26th July 2012
Battle has been joined by the government’s Foreign Affairs spokesperson, Koy Kuong, and the Phnom Penh Post over Roger Mitton’s latest Monday commentary, ASEAN Struggles for Unity, which Koy characterises as “full of wild and ill conjectures and deliberately insulting to Cambodia.”
Not only did the government spokesman find the contents of Mitton’s piece objectionable, he threatened the paper with a lawsuit for “for inciting insults against Cambodia” if they didn’t print his letter in full – which they duly did.
Amongst his multiple sins, Mitton had referred to Cambodia as a “junior” member of ASEAN, by which he no doubt meant relatively new to the organisation, but Koy took to mean lower in status – a serious loss of face for this prickly nation forever protective of its place in the world.
Mitton also failed to acknowledge that despite a failure to agree on a joint communiqué at the end of the recent ASEAN meeting in Phnom Penh hosted by the government, Indonesian’s Foreign Minister Marty Natalegawa had subsequently retrieved the situation by hammering out a belated six-point agreement on the South China Sea that all parties had signed on to. Koy insists this final statement conformed exactly to what Cambodia had been trying to sell the conference all along but this had been thwarted by “two ASEAN members having bilateral disputes in the South China Sea” with China – which the spokesman suggests was outside the scope of ASEAN.
Moreover, the disputants with China had, Koy insisted, “essentially hijacked the 45th AMM and make the joint communiqué a hostage of their unyielding demand”, contrary to the spirit of the organisation that has traditionally kicked issues where there was no unanimity down the road. It all suggested a conspiracy “to sabotage the 45th AMM”, according to Koy’s letter.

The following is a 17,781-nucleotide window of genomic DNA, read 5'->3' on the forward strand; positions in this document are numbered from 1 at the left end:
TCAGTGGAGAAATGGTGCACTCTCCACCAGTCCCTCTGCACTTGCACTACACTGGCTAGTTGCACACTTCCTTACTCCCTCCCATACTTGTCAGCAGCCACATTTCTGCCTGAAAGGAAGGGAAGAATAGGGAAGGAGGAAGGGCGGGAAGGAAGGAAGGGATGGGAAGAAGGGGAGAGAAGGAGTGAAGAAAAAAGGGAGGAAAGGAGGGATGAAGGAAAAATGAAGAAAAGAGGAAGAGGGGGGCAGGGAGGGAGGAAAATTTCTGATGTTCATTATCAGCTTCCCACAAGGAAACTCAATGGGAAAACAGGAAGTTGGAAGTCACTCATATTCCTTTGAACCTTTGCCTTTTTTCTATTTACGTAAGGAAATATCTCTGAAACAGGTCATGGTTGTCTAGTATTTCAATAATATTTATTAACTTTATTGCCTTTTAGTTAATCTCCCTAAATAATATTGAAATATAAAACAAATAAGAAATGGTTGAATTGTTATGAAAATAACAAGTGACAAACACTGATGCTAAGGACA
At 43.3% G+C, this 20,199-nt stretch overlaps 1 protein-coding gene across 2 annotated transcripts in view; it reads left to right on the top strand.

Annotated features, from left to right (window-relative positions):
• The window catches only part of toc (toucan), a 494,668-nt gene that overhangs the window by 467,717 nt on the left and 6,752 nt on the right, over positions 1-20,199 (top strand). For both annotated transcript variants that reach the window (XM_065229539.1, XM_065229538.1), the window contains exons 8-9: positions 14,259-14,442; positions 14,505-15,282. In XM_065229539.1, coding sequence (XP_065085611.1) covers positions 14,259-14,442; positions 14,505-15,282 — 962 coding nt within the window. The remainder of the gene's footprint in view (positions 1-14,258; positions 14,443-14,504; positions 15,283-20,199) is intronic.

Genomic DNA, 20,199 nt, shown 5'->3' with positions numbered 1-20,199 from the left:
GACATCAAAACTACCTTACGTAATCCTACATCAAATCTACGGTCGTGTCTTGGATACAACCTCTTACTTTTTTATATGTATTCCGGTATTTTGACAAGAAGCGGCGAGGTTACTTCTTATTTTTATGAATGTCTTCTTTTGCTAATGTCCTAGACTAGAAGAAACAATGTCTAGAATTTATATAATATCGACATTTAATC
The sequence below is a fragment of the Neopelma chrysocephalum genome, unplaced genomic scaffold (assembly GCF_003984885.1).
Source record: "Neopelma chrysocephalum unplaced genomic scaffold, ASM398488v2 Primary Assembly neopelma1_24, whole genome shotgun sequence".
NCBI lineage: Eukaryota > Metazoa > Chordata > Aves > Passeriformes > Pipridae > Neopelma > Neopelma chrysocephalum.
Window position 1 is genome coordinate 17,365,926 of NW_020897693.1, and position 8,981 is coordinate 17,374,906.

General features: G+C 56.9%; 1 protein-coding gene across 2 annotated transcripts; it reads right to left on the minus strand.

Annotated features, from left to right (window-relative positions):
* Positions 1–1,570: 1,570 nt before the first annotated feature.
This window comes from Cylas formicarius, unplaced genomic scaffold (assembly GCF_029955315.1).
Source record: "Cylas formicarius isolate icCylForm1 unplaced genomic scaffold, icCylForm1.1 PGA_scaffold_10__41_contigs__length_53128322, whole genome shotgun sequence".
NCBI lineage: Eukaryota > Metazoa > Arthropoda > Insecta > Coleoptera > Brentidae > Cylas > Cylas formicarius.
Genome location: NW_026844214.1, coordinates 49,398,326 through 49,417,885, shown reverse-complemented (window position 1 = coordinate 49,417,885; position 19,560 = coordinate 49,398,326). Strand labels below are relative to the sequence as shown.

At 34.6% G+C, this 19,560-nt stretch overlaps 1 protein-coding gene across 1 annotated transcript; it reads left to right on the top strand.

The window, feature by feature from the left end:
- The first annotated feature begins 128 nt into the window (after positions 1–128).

What really stuck in Koy’s craw was Mitton’s assertion that Cambodia had acted in any way other than an honest broker at the conference, especially that the government had been bought and sold to the benefit of their Chinese benefactors. That the Peace Palace was funded by China where the ASEAN ministerial meetings were held was also galling (especially when it was the monstrosity next door that the Chinese actually paid for). Or that they had showed the original draft communiqué to China before rejecting it – a breach of protocol – something this law-abiding government would never contemplate!
Game, set and match.
While the letter published in yesterday’s Post didn’t exactly follow with a retraction, it did conclude with the weasel words: Editor’s note: Roger Mitton is a regional columnist and his views do not necessarily reflect the views of The Phnom Penh Post.
It follows criticisms of Mitton by government supporters in Malaysia in early June, accusing him of being a cheer leader of the “Anwar Ibrahim Fan Club”. Given that Roger lives in Bangkok, we just hope there aren’t any lèse majesté claims on the horizon.
Meanwhile, a review of the documentation from the summit by Carlyle Thayer on the Asia Times online website would seem to contradict Koy’s take on the summit.